I recently read Carlos Parra’s heartfelt story in the Making A Difference Mondays newsletter regarding his contributions to the Charlie Lyle Scholarship. I was so motivated that I decided to give to that too! Charlie hired me five years ago; the first thing he taught me was that every student is important. So I am joining Carlos in making the Charlie Lyle Scholarship strong at Polk State to solidify his philosophy and legacy at the College. None of us can make a big dent in the needs of our students alone, but together with each of us giving what we can, we collectively become an opportunity for many students to have their chance at a College education! I hope all of you will join Carlos and me – even if it is just a dollar, it is a well-spent investment in our students.

What else do I wish for this fall? I wish that every student who has a need will have the funding to go to college. I wish that the businesses of Polk County would look at us – the family of Polk State College – and say, “If their own employees can give like THAT – then I will too!”

Student Spotlight: Christopher Gonzalez
Filling the Pages of Life with a College Degree

Christopher Gonzalez is a focused young man who has known his career path almost since the moment he first put pencil to paper. He developed a penchant for writing in first grade, which quickly flourished over the years. When he was in fifth grade, a two-page writing assignment he was given evolved into a twenty-page story. As Christopher recalls, “My teacher had me read my story to the entire class, and I got a standing ovation. Afterwards, my teacher encouraged me to become an author.”

Mrs. Floyd, Christopher’s fifth-grade teacher at Scott Lake Elementary, believed in him so much that she gave him a blank journal to inspire him to keep writing. Rather than fill the pages, Christopher has kept the childhood memento as a symbol to keep moving towards his dream.

Another significant memory Christopher has from fifth grade is receiving the Fancelli Family Future Leaders Scholarship in 2004. “It was a total surprise to me, but my parents knew in advance and my father was there to see me get the scholarship.”

Christopher is the first in his family with the opportunity to fully master a college education. His parents both started college but did not finish. His paternal grandparents came from Cuba on the Freedom Flights, and his maternal grandfather fought in World War II, so going to college was not practical or possible for many of this family members.

The importance and good fortune of receiving a scholarship did not fully register for Christopher as a young fifth grader, but as a freshman at George Jenkins High School the promise of a college education became a motivating factor. “Sometimes when I lost focus in high school or wondered whether or not school was the place for me, I remembered that someone saw something in me in fifth grade, and that kept me focused,” said Christopher. Active on the cross country and track teams, Christopher was also part of the Eagle News Network (school news program) before graduating in 2011.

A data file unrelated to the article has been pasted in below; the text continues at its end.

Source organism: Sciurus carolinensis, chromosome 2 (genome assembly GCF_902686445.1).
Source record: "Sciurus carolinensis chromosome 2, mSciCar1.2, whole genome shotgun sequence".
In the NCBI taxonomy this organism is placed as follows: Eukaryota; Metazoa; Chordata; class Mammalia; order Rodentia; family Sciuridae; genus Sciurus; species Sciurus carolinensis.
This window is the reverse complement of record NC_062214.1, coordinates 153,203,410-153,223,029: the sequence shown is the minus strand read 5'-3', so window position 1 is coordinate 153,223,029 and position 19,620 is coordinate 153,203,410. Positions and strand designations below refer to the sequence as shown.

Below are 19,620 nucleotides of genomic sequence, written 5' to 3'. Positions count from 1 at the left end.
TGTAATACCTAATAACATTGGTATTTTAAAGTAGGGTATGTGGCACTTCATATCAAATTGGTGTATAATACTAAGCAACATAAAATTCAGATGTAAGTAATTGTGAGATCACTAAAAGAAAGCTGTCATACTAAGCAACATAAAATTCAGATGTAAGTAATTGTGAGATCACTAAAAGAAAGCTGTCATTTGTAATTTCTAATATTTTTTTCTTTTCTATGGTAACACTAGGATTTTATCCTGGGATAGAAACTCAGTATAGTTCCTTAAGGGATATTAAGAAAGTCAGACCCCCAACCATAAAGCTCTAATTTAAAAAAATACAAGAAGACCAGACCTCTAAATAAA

As an aspiring author, Christopher has almost completed his first novel—a space opera similar in style to Star Wars. The first in a five-book series, Christopher plans to write at least twelve other novels, covering all genres, once he is established. After graduating from Polk State in 2013, Christopher plans to transfer to Florida State University to pursue creative writing and further develop his talent.

Finding symbolism in all his life experiences, Christopher recently revisited a chapter of his life by returning to Scott Lake Elementary to present a promising fifth grader with the same scholarship that he received eight years ago. Christopher noted, “Presenting the award was like closing one chapter of my life since I grew up at that school. Other chapters have been written since then, and I look forward to the future.”

Executive Director’s Greetings

Greetings Colleagues!

I feel compelled to tell you an inspiring story of a recent encounter I had with an employee at a local gym. This gentleman worked behind the smoothie bar. Every person who walked into the gym, he greeted resoundingly with “Hello!” or “Welcome– have a great workout!” He also gave an equally resounding farewell, wishing people an awesome evening, and telling them, “Great job! “Keep it up!” I was so moved by his positive energy that I stopped to ask where he derived it from. He proclaimed very sincerely, “I work for Gold’s Gym. Every person walking into this building is trying to make a better life for themselves, and I play a role in that.” Wow, did that ever take my breath away. I quickly thought to myself, “I work for Polk State College, and all the people walking through our doors are trying to make a better life for themselves, too!” The rippling effect we create in making a difference in the lives of others is truly powerful and immeasurable. For the role you play in making a positive impact on the lives of our students, I say to you, resoundingly, from the top of rooftops and with a very loud bullhorn – THANK YOU!

All the very best,

Tracy M. Porter
Executive Director